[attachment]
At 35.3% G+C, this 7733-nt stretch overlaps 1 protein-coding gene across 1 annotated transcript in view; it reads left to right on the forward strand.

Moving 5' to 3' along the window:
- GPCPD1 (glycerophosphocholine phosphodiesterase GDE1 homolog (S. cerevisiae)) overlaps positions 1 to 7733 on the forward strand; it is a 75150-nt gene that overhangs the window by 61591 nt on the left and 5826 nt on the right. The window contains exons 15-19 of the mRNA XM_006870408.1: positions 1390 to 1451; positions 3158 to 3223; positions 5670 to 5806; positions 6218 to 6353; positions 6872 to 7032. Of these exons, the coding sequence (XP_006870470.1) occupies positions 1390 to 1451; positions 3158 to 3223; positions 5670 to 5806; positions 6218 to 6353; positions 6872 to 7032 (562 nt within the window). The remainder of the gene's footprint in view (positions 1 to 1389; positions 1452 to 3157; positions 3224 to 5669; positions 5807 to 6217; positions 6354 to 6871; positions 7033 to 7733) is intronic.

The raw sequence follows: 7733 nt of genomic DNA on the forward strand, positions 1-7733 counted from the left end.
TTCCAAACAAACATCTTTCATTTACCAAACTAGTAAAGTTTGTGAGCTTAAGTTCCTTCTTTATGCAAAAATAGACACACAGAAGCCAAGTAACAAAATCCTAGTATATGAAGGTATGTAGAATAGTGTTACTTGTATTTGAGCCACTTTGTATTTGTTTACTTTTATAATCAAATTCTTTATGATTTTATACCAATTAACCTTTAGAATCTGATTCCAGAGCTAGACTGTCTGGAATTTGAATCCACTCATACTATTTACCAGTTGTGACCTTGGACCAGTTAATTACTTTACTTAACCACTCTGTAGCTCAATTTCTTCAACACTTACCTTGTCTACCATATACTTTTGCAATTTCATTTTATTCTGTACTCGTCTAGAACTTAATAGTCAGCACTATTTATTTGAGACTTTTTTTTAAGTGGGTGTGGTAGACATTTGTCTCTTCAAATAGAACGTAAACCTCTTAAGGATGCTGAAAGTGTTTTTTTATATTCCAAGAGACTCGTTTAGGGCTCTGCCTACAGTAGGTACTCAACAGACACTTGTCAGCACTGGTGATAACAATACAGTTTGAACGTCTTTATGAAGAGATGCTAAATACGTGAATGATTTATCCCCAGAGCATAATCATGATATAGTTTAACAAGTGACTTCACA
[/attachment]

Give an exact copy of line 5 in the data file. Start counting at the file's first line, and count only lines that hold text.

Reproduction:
TTCCAAACAAACATCTTTCATTTACCAAACTAGTAAAGTTTGTGAGCTTAAGTTCCTTCTTTATGCAAAAATAGACACACAGAAGCCAAGTAACAAAATCCTAGTATATGAAGGTATGTAGAATAGTGTTACTTGTATTTGAGCCACTTTGTATTTGTTTACTTTTATAATCAAATTCTTTATGATTTTATACCAATTAACCTTTAGAATCTGATTCCAGAGCTAGACTGTCTGGAATTTGAATCCACTCATACTATTTACCAGTTGTGACCTTGGACCAGTTAATTACTTTACTTAACCACTCTGTAGCTCAATTTCTTCAACACTTACCTTGTCTACCATATACTTTTGCAATTTCATTTTATTCTGTACTCGTCTAGAACTTAATAGTCAGCACTATTTATTTGAGACTTTTTTTTAAGTGGGTGTGGTAGACATTTGTCTCTTCAAATAGAACGTAAACCTCTTAAGGATGCTGAAAGTGTTTTTTTATATTCCAAGAGACTCGTTTAGGGCTCTGCCTACAGTAGGTACTCAACAGACACTTGTCAGCACTGGTGATAACAATACAGTTTGAACGTCTTTATGAAGAGATGCTAAATACGTGAATGATTTATCCCCAGAGCATAATCATGATATAGTTTAACAAGTGACTTCACA